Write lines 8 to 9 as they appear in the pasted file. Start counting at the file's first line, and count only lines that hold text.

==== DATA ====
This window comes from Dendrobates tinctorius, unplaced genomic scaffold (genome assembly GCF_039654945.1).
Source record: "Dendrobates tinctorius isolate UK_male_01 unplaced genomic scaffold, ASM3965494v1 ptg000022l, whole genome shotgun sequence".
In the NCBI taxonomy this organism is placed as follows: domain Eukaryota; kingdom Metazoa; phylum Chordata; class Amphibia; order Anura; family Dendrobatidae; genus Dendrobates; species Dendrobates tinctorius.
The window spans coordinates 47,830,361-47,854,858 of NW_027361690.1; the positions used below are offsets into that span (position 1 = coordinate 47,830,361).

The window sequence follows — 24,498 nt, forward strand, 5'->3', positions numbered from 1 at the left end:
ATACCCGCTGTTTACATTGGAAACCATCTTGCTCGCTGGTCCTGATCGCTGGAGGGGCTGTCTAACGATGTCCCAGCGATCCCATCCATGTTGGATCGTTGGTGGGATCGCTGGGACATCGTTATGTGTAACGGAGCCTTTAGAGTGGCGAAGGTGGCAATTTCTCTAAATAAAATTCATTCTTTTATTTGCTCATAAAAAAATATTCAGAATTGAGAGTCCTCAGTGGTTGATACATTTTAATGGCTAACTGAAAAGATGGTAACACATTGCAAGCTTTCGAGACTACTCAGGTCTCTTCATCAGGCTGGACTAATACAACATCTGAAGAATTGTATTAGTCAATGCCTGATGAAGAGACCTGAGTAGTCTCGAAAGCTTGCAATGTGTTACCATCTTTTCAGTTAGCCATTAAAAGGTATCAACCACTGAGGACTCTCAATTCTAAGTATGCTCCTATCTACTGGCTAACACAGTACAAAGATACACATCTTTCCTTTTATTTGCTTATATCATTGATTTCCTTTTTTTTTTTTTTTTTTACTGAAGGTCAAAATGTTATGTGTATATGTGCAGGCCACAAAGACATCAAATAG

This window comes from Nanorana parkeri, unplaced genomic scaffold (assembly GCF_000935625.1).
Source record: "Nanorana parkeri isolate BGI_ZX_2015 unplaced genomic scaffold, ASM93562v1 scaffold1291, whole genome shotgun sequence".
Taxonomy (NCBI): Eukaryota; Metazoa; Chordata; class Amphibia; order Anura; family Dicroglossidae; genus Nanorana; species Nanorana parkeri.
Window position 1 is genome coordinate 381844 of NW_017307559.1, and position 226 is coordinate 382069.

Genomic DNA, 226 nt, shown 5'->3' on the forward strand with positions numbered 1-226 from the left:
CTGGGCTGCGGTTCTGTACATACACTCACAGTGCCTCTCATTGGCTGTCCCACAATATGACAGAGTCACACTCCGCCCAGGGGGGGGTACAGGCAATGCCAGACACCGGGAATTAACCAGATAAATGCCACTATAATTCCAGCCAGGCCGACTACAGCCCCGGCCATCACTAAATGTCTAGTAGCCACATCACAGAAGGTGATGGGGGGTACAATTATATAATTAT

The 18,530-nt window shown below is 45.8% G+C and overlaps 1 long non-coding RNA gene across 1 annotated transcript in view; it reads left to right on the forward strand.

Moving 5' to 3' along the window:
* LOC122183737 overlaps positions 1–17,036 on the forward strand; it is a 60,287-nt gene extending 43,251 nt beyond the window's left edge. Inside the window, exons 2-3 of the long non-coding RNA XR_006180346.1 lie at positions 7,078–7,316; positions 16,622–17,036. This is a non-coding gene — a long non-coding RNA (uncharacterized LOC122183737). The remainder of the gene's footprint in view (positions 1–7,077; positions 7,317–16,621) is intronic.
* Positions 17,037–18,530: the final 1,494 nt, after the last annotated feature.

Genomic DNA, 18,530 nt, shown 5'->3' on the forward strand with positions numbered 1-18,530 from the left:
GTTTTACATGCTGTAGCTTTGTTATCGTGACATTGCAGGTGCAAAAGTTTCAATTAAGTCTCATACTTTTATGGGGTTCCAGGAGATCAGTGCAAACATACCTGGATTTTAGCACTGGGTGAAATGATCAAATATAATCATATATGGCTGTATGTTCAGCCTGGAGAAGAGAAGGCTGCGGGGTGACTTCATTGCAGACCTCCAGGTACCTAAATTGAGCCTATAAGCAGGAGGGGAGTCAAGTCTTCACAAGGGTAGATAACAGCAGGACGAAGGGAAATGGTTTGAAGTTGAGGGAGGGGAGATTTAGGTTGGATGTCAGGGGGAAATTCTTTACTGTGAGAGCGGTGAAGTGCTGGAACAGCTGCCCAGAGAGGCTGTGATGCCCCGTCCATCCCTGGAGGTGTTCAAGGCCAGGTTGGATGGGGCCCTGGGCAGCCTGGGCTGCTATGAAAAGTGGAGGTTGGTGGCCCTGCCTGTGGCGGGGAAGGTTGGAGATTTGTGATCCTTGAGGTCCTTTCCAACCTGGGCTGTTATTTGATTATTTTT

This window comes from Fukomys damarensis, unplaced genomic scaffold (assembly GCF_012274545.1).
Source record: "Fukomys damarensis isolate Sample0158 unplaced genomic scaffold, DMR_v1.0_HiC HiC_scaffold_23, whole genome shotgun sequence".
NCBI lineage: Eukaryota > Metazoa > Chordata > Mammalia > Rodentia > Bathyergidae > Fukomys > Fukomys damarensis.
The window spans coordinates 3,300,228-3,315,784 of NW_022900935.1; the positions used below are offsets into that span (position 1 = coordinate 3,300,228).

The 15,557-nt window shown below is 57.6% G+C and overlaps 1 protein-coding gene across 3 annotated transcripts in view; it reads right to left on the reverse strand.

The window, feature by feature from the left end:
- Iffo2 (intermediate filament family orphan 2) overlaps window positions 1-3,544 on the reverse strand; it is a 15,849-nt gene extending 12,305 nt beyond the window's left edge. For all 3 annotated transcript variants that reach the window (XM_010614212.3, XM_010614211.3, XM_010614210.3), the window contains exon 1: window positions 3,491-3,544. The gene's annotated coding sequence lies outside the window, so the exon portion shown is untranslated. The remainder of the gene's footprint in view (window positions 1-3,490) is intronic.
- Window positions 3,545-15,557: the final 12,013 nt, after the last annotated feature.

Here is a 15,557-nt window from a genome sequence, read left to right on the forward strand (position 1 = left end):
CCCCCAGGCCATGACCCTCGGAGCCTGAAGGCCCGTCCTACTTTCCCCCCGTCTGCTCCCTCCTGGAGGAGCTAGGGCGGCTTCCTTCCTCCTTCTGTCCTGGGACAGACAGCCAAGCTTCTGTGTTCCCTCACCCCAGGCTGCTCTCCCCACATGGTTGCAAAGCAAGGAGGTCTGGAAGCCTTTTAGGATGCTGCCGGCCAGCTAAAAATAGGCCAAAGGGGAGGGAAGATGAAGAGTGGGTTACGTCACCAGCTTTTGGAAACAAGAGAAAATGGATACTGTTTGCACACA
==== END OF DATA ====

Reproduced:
Source record: "Nanorana parkeri isolate BGI_ZX_2015 unplaced genomic scaffold, ASM93562v1 scaffold1291, whole genome shotgun sequence".
Taxonomy (NCBI): Eukaryota; Metazoa; Chordata; class Amphibia; order Anura; family Dicroglossidae; genus Nanorana; species Nanorana parkeri.